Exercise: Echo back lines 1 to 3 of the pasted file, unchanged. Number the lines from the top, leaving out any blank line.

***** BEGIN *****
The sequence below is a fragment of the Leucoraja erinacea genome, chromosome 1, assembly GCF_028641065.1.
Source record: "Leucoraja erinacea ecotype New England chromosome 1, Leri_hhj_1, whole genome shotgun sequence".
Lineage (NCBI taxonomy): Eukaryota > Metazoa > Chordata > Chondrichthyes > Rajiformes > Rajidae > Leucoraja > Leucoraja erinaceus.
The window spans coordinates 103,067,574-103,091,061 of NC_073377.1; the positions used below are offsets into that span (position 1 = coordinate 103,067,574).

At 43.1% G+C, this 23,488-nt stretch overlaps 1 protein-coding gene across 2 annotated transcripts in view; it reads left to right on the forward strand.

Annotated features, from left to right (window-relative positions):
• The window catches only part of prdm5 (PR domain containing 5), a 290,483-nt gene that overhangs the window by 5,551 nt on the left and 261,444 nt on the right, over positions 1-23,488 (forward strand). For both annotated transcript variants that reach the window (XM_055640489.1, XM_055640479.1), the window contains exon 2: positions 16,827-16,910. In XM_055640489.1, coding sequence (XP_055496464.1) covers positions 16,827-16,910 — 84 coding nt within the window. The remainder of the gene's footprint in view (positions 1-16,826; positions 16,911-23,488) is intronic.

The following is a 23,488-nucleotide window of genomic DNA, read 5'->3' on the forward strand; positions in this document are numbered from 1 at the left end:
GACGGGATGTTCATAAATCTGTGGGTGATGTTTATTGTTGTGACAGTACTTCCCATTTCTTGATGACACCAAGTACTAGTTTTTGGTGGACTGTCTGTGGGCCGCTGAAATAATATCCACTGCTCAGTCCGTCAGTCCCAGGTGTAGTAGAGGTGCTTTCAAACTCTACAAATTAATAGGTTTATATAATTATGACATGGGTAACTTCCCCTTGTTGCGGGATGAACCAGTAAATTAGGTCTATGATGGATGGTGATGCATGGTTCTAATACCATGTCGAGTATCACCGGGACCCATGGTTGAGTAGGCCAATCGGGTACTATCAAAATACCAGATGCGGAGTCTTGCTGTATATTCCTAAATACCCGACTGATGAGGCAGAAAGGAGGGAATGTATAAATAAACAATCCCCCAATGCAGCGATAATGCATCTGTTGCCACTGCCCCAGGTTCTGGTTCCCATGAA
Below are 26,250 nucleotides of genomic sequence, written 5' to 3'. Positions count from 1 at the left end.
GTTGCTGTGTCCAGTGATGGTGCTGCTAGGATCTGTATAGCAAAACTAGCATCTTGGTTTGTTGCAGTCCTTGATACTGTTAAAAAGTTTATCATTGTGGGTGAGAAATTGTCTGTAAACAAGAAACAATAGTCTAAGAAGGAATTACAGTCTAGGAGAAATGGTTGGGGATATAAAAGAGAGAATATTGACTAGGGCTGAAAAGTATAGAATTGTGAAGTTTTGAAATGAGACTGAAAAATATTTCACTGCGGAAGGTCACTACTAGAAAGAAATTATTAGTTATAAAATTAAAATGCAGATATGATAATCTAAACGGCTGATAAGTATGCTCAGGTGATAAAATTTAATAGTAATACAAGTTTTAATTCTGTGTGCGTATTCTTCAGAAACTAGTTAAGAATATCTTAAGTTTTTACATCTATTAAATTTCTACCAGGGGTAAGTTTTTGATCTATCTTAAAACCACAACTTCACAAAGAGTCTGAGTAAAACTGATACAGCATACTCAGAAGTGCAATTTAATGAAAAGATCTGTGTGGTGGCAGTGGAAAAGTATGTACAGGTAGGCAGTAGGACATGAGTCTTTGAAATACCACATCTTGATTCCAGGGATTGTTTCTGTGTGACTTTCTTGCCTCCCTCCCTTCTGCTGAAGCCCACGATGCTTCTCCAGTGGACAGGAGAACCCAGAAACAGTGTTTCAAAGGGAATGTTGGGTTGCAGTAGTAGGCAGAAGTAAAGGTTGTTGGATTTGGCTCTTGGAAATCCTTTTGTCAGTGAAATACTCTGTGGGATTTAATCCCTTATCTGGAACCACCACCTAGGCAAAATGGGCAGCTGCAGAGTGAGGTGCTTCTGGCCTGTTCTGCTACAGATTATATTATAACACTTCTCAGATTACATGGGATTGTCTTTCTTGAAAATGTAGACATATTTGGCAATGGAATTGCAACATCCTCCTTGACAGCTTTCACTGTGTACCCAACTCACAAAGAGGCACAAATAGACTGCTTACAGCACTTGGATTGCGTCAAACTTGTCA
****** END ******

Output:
The sequence below is a fragment of the Leucoraja erinacea genome, chromosome 1, assembly GCF_028641065.1.
Source record: "Leucoraja erinacea ecotype New England chromosome 1, Leri_hhj_1, whole genome shotgun sequence".
Lineage (NCBI taxonomy): Eukaryota > Metazoa > Chordata > Chondrichthyes > Rajiformes > Rajidae > Leucoraja > Leucoraja erinaceus.